1 Year of blogging

May 16, 2011 § Leave a comment

The Groblog is one year old!

On reflection I havent written much, mainly because the growing season has been/will continue to be manic this year. Business ventures are expanding in exciting directions… more of that in future posts.

Vegplugs.co.uk

Vegplugs.co.uk is really flying. Order volumes have more than quadrupled year on year, and even though we planted over four times as much we still do not have enough plants!

Due to the dangerous combination of whopping order volumes and the wheels falling off the Royal Mail postal service, a few orders did not make our 7 day dispatch policy. Apologies to customers who had to wait a while for plants .. we are up to speed now. Sincere apolgies for the delays/any administrative mistakes. Great plugs, but the administrative staff (me!) need a kick up the a**e.

We are using APS Couriers and are really happy with their service. Soon all orders should go via APS but for the next few weeks some will still need to go with Royal Mail.

New cultivars have been a focus for 2011, with lots of trials underway. Be blogging about that soon!

A quick note on the weather.

A few of our customers/friends have noticed slowed growth over the last fortnights cold weather, particularly for aubergines and peppers.

I try to get the aubergine/pepper plugs outside 24/7 from May onwards, only covering them if there is a risk of frost, but in all honestly they grow better (well, they look better- greener- but stems are weaker) indoors and in some cases grow a little quicker than outdoor raised young plants.

For aubergines/toms/peppers/soft herbs leave them in a sunny, warm place with low levels of wind (some breeze is neccessary) for as long as possible- on Gardener’s World the other day they still had corn, cucurbits and all of the above indoors and were not going to take them outside until early to mid-June. Best not to rush these plants and let them get as big and strong as possible before facing the elements. The exception is tomatoes which are hardier than peppers/aubergines and need some degree of natural conditions (wind=stronger stems and shorter inter-leaf spacings) to stop them getting leggy.

Here is an indoor raised pepper living happily on the kitchen windowsill since germinating in february:

And here is one raised outdoors:

Ultimately it will be a stronger plant, with I would think better yields. Planted at the same time but growing ‘normally’, i.e this plant is pacing itself and knows it is too early to fruit.. flowers are just beginning and the plant will produce at least 15 flowers at the same time, whereas the pepper in the top image thinks its in St Tropez.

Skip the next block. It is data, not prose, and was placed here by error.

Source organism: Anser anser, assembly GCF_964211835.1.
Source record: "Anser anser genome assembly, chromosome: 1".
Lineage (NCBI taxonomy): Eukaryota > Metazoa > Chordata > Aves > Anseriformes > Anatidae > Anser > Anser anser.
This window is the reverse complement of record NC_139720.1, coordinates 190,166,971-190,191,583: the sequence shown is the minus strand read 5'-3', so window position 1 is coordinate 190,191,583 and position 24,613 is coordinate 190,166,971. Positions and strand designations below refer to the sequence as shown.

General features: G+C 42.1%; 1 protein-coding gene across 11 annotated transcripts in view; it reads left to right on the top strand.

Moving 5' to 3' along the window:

Growing

I’d love to be able to say my garden looks fabulous, but sadly it looks like a barnyard. What has been planted so far? Ballhead cabbages, carrots, tons of green manure and sweetcorn. So no harvests for at least another month. I cant bear to post a pic as its just embarrassing. Customers send me pics of their plugs growing fabulously all the time and they put me to shame.

Pig update

Pumpkin the large black pig is but a distant memory. A delicious, distant memory of roast pork, A4 sized sheets of crackling and fine charcuterie.

Squash … now unfortunately this explanation is going to involve a major digression … well, basically she is now the size of a small hippo, and immensly clever thanks to all the stimulation she gets spending her days trying to reach tantalising rows of plug plants.

She also has acquired expectations beyond basic food and board- Squash needs love. Squash needs love because she is used to being fussed and scratched and hand-fed Swiss white chocolate/doughnuts/marzipan daily.

Let this be a lesson to you- don’t let you’re pigs get too smart or reliant on affection. You will wind up having to schedule time to faff over a 30 stone monster every day. Immediately after said visit a shower needs to be scheduled. Immediately before said visit a barrow load of food needs to be found.

A mildly rubbish post, but I havent posted for ages and i’m feeling guilty 🙂